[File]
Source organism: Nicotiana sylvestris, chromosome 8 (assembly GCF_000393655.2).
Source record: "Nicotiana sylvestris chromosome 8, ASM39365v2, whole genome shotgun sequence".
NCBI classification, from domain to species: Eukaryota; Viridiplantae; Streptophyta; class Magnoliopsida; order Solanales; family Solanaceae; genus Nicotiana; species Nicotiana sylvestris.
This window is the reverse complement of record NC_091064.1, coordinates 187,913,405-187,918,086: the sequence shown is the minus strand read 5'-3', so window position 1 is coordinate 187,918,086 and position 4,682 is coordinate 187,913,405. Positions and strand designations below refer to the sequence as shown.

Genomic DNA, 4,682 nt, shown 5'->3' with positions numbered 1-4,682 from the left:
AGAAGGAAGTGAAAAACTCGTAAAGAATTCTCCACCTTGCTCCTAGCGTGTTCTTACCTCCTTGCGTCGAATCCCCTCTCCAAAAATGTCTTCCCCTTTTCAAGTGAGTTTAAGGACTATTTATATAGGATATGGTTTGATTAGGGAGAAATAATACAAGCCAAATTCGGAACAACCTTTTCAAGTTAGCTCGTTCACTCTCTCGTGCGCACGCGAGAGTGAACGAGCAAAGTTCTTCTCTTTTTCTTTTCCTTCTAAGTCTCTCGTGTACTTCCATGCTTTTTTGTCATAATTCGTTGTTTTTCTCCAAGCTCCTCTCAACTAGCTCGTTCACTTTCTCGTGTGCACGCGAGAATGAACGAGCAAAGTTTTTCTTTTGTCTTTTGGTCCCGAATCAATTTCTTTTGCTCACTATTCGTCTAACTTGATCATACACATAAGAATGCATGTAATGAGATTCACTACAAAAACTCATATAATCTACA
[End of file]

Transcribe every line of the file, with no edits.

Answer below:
Source organism: Nicotiana sylvestris, chromosome 8 (assembly GCF_000393655.2).
Source record: "Nicotiana sylvestris chromosome 8, ASM39365v2, whole genome shotgun sequence".
NCBI classification, from domain to species: Eukaryota; Viridiplantae; Streptophyta; class Magnoliopsida; order Solanales; family Solanaceae; genus Nicotiana; species Nicotiana sylvestris.
This window is the reverse complement of record NC_091064.1, coordinates 187,913,405-187,918,086: the sequence shown is the minus strand read 5'-3', so window position 1 is coordinate 187,918,086 and position 4,682 is coordinate 187,913,405. Positions and strand designations below refer to the sequence as shown.

Genomic DNA, 4,682 nt, shown 5'->3' with positions numbered 1-4,682 from the left:
AGAAGGAAGTGAAAAACTCGTAAAGAATTCTCCACCTTGCTCCTAGCGTGTTCTTACCTCCTTGCGTCGAATCCCCTCTCCAAAAATGTCTTCCCCTTTTCAAGTGAGTTTAAGGACTATTTATATAGGATATGGTTTGATTAGGGAGAAATAATACAAGCCAAATTCGGAACAACCTTTTCAAGTTAGCTCGTTCACTCTCTCGTGCGCACGCGAGAGTGAACGAGCAAAGTTCTTCTCTTTTTCTTTTCCTTCTAAGTCTCTCGTGTACTTCCATGCTTTTTTGTCATAATTCGTTGTTTTTCTCCAAGCTCCTCTCAACTAGCTCGTTCACTTTCTCGTGTGCACGCGAGAATGAACGAGCAAAGTTTTTCTTTTGTCTTTTGGTCCCGAATCAATTTCTTTTGCTCACTATTCGTCTAACTTGATCATACACATAAGAATGCATGTAATGAGATTCACTACAAAAACTCATATAATCTACA